But back to the present. Don’t let me forget to mention cross country, which Chloe remains committed to. Though she definitely misses her Marblehead team a ton, she has at least found nice places to run in London– north London has some great hills and we are about half a mile south of a gigantic park called Hampstead Heath, and half a mile north of a more manicured park called Primrose Hill, which is adjacent to Regent’s Park, so she’s got lots of room~ and she gets to run by the chimps in the London Zoo! In the two meets so far she has found the competition in the conference is not at the same level she faced back in New England. She finds herself winning by rather a large margin, and getting a lot of attention for times that are not at her peak level from last year. For those of you who know Chloe well, you know that that will drive her crazy– she just wants to achieve her goal she has set for herself, with minimal fuss.
The last two cross country meets have also been family outings into the countryside. Both were in Surrey– southwest of the city– at American schools that might have been options had we wanted to live in the country. This last one, as you can see from the snaps, was gorgeous– though the course was not on the school campus, but in a big park preserve, which was full of people out enjoying the weekend with their dogs : ( For us it was a tube ride to Waterloo Station, followed by an overland train ride, followed by a minicab to the course. We finished off this meet with outdoor lunch at a pub before heading back on the train. This was something of an improvement over last weekend, when we found ourselves eating Cornish pasties (tasty, but quite heavy) on crowded benches in a busy train station! Actually, we’ve been a bit surprised to find ourselves challenged by the whole traveling by train thing. We used them so much in France, we just assumed it would be easy for us to figure out– I mean, these are even in English, right? But it’s a bit old-world railway-ish, with printed timetables and a hundred different lines referred to by a name such as “Woking via Clapham Junction,” and though the train may run every 20 minutes, it calls at different stations for each departure. Put it all together, and suddenly, it’s complicated. I suppose the comfort should be that, even if you get on the wrong train, another one will bring you back to where you started so you can try again!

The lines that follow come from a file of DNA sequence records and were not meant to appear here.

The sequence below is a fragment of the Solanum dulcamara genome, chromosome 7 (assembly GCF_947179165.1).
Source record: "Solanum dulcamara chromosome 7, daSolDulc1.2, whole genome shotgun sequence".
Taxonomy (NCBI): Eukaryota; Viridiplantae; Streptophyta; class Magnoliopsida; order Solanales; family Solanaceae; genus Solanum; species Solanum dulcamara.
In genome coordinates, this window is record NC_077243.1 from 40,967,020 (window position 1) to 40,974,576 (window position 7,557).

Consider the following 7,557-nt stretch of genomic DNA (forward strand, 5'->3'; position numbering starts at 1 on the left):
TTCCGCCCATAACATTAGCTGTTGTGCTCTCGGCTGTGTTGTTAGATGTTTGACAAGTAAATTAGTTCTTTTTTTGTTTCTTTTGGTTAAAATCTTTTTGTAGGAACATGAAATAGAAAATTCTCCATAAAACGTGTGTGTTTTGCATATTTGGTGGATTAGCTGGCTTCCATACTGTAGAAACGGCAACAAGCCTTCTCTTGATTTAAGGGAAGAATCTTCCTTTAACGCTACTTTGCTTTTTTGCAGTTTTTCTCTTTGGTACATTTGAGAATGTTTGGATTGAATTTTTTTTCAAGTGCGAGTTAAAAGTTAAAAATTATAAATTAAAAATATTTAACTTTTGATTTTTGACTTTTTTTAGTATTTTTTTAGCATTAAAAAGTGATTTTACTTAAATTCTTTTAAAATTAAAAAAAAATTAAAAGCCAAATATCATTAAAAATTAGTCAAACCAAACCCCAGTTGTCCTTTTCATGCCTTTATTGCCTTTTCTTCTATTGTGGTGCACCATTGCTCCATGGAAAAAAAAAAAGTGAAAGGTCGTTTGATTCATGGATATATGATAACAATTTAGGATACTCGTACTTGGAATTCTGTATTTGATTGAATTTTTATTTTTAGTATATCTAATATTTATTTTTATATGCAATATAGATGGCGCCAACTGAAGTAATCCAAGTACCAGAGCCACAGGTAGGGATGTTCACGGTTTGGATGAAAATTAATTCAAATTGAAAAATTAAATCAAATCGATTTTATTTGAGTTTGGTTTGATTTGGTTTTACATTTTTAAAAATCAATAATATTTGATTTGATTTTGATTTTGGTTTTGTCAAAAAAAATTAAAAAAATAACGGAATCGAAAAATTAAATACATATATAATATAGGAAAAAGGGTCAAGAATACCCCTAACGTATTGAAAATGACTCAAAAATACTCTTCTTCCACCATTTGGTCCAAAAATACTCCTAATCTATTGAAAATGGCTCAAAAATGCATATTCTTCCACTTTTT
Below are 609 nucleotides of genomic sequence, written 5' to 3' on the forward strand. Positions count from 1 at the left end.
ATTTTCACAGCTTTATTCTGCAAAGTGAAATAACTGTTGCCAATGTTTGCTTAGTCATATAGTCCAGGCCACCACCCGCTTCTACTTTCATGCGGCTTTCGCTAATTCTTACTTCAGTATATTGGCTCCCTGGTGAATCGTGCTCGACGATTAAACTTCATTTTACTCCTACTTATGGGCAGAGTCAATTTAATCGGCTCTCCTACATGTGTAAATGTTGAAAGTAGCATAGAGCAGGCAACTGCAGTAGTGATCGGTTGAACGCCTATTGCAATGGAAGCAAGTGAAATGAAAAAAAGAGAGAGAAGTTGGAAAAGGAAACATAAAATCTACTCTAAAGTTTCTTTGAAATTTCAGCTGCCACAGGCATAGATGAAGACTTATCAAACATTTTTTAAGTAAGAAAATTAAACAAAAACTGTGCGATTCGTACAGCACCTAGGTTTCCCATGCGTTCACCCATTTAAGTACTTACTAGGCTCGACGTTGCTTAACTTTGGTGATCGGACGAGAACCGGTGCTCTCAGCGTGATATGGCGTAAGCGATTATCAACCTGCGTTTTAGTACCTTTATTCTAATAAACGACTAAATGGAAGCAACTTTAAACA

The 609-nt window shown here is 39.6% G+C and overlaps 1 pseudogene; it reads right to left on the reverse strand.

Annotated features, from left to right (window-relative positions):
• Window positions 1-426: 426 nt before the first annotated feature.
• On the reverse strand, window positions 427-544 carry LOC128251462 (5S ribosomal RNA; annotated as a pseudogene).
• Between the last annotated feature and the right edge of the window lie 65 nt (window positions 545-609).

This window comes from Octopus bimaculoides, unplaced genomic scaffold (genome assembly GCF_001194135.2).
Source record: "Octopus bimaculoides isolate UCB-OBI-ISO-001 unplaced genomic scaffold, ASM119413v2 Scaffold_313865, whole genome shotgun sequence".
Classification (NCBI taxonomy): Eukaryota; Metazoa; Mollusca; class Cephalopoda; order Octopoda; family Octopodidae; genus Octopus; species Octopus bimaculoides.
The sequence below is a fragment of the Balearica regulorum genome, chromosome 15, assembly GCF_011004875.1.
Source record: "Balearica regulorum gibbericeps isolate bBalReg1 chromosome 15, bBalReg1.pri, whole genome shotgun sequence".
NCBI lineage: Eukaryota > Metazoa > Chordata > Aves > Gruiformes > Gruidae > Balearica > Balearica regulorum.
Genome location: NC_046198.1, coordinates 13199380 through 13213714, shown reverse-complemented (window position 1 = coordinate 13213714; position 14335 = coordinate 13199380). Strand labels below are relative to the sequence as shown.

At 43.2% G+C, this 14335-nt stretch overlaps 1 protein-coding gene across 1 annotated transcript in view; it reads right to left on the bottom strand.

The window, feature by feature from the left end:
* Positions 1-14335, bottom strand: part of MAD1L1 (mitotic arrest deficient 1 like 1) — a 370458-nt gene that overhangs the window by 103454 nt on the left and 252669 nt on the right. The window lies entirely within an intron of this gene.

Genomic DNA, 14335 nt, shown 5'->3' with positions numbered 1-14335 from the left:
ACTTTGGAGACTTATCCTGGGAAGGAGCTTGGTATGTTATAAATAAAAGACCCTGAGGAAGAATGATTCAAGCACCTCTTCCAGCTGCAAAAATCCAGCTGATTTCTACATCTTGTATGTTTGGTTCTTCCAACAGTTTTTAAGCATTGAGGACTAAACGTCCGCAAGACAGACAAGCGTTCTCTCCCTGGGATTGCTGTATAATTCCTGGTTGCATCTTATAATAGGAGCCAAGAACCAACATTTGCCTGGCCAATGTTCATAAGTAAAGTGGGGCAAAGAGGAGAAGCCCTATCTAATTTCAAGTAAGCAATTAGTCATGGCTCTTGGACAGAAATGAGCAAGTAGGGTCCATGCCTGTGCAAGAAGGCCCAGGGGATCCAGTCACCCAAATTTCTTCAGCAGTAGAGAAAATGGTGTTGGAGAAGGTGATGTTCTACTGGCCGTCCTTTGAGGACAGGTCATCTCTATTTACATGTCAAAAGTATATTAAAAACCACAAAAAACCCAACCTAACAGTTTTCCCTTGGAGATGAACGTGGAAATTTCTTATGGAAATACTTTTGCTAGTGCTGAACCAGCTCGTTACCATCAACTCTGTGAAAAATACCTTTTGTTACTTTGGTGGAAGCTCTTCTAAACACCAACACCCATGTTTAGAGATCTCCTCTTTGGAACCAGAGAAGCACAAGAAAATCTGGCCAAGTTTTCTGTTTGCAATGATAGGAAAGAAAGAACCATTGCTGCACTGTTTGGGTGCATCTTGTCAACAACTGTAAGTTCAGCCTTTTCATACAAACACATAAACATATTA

On that note, I will leave you for now. I’m sure I’ve gone on too long already. I’ll just say that we are enjoying ourselves, though we miss all of our family and friends back in the US. We’re bumbling our way along, finding things that are lovely, as well as things that are a nuisance. Either way, we try to keep perspective that it’s all part of the adventure.
Miss you all, and welcome you to join in our adventure anytime!